Data & Tech

What tools marketers use most, miss, and could do without

More than 100 Marketing Brew readers recently shared which platforms and resources they rely on at work.
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Francis Scialabba

· 5 min read

It takes a village to raise a child—and it takes a lot of platforms to help a marketer get through the day.

Last week, we asked Marketing Brew readers to share which platforms they rely on to do their jobs—as well as which ones they miss, could do without, and more. About 150 of you responded, sharing all sorts of thoughts (and let’s be real, grievances).

We’ve recapped some of the highlights below, and we’ll be spending some more time this month covering tools and resources used by marketers.

By design 🎨

Canva got a lot of love across the board. Several respondents—including a customer experience manager, an administrative office assistant, and a VP of marketing—cited the graphic-design platform, which is expected to make more than $1 billion in revenue this year, as a tool they rely on most.

Emily Loof, development and marketing manager at nonprofit Colorado Youth for a Change, told us she uses it “every single day to make our social posts, emails, and more stand out more and look clean.” Loof said the nonprofit pays $13 per month for Canva, which offers various plans (including a free one).

“As Marketing Manager, graphic design is a big part of my job, but I detested art in school and dropped the one graphic-design class I signed up for in college. I like to joke that I got a graphic-design degree from Canva University because it really is that helpful. It does so much of the work for us—I use what they’ve already created and add our spin,” Loof said.

Holly Engel, marketing and communications specialist at Community West Credit Union, said she uses Canva to create marketing materials like a quarterly newsletter, social media images, and graphics. “To do everything with one of our vendors or take the time it requires to create in Adobe, I’d have [to have] a full-time graphic-designer role! That isn’t practical for a mid-sized credit union. So, I get creative with the paid version of Canva. There are a lot of cringey things you can make with Canva, but you can make nice things as well,” she said.

Bye bye bye

Which marketing tools are on the chopping block? The short answer: it depends on your role, responsibilities, and company. But some readers suggested that tools that help marketers schedule social posts are becoming less valuable or even needed.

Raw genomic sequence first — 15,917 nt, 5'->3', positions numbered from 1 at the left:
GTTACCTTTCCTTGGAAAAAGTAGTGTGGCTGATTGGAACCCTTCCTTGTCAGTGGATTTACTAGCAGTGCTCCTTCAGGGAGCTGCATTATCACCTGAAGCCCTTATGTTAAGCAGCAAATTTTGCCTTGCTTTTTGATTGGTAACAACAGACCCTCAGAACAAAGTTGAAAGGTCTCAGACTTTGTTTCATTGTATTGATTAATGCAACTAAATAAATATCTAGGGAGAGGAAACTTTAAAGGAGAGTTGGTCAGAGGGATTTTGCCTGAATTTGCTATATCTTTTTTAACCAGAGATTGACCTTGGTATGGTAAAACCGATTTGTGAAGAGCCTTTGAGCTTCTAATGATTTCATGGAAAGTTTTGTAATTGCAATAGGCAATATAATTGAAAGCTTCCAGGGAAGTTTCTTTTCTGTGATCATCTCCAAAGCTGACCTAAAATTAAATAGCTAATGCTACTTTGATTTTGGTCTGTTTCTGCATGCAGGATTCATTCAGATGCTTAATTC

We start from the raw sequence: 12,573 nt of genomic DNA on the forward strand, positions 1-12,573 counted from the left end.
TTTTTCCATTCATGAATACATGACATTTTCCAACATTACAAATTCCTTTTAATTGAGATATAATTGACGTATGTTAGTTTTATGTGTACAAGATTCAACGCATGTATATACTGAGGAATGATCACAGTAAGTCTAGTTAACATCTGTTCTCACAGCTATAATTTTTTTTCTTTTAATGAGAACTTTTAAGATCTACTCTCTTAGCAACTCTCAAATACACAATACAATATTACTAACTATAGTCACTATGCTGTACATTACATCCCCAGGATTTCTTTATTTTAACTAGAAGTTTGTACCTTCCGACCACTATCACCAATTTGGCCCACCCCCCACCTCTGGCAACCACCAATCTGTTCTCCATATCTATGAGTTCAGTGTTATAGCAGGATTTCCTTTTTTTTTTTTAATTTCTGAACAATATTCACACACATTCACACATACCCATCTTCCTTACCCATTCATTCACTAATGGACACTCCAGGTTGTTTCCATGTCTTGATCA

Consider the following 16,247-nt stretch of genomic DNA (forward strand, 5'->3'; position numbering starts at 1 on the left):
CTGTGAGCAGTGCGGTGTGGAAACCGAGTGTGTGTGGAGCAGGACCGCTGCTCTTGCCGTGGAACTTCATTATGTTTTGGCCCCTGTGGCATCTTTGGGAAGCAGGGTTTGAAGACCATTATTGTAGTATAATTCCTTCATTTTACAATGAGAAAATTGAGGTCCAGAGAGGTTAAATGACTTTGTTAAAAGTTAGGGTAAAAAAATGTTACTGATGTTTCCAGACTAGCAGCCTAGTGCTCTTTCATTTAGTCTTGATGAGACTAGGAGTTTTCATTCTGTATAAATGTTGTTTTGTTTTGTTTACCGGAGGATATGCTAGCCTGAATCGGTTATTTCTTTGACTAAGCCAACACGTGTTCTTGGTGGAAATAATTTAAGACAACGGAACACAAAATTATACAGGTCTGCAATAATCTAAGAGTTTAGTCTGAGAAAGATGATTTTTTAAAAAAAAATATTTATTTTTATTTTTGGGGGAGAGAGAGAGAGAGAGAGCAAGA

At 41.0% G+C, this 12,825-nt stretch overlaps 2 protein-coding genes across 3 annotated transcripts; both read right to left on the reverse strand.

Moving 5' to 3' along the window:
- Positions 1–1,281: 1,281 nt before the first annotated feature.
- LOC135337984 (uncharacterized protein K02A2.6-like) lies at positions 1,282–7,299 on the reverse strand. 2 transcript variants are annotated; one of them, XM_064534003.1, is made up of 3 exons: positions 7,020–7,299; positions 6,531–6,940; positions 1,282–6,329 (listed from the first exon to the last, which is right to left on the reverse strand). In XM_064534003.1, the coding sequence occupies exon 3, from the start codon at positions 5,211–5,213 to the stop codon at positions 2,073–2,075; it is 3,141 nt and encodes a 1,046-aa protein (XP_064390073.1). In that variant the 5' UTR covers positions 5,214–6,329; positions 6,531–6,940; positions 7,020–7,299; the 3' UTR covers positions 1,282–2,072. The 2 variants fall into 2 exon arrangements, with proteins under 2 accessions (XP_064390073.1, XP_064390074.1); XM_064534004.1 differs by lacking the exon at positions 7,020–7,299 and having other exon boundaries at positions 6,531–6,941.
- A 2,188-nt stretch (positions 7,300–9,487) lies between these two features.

“We just recently cut Hootsuite because there are many ways to schedule social posts for free, and that’s all we were using Hootsuite for,” one respondent said.

Another said they’d ditch a “social media scheduler” if they had to pick one tool to stop using for work, opting for “a more organic approach” instead, while a third said they think most social schedulers are overhyped: “They’re never seamless and I always end up having to log onto one social platform or another to fully get the job done,” they wrote.

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Others said they’d get rid of audio-transcription services if they had to make cuts. “I can go old school to transcribe interviews if I have to,” one reader wrote. Another said that Gong “records our calls but we don’t really use the other features...[we] could just record on Zoom. [It] helps that it does audio transcripts, but not super necessary.” And one respondent wrote that while Otter is “great,” they “don’t use it consistently enough to warrant paying for it.”

Baby come back

We asked readers what tools they missed, and the answers were all over the place. Some of our favorites? “Old-school TweetDeck,” “the Final Cut of 10 years ago,” “phone calls,” and “a high-quality camera. Phones just aren’t the same.”

Another “tool” that marketers find themselves missing? In-person meetings and brainstorms.

“I think remote meetings are an essential ‘lesser of two evils’ option – with the other option being no virtual collaboration at all,” Mark Whitney, senior copywriter at ad agency Walk West, told us.

“I feel like my multitasking ability has grown incredibly working from home, which does make me more productive on smaller, executional projects. But for larger campaigns and new creative, I feel like agencies do better work working in person,” he said. “At Walk West, we’ve shifted to being in the office together one day a week, so now all of our big creative brainstorming / planning happens on that day—and I really feel like it’s gotten us into a great groove that has produced demonstrably better work than we did [when we were] 100% remote.”

Alex Ross, senior content marketing manager at Clearbit, said she misses the “good old-fashioned whiteboard” that’s gone by the wayside with so many companies going remote.

“As much as I love working for a fully remote company, I do miss those collaborative brainstorming sessions that took place in the office using a whiteboard,” Ross said. “You can get all your ideas on the board. Erase the ones you can’t commit to right now, highlight the ones that are important, and dive deep into specific concepts. I know there are dozens of virtual tools that do this, but something about physically writing down ideas and plans seems to make it stick a little more.”

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Marketing Brew informs marketing pros of the latest on brand strategy, social media, and ad tech via our weekday newsletter, virtual events, marketing conferences, and digital guides.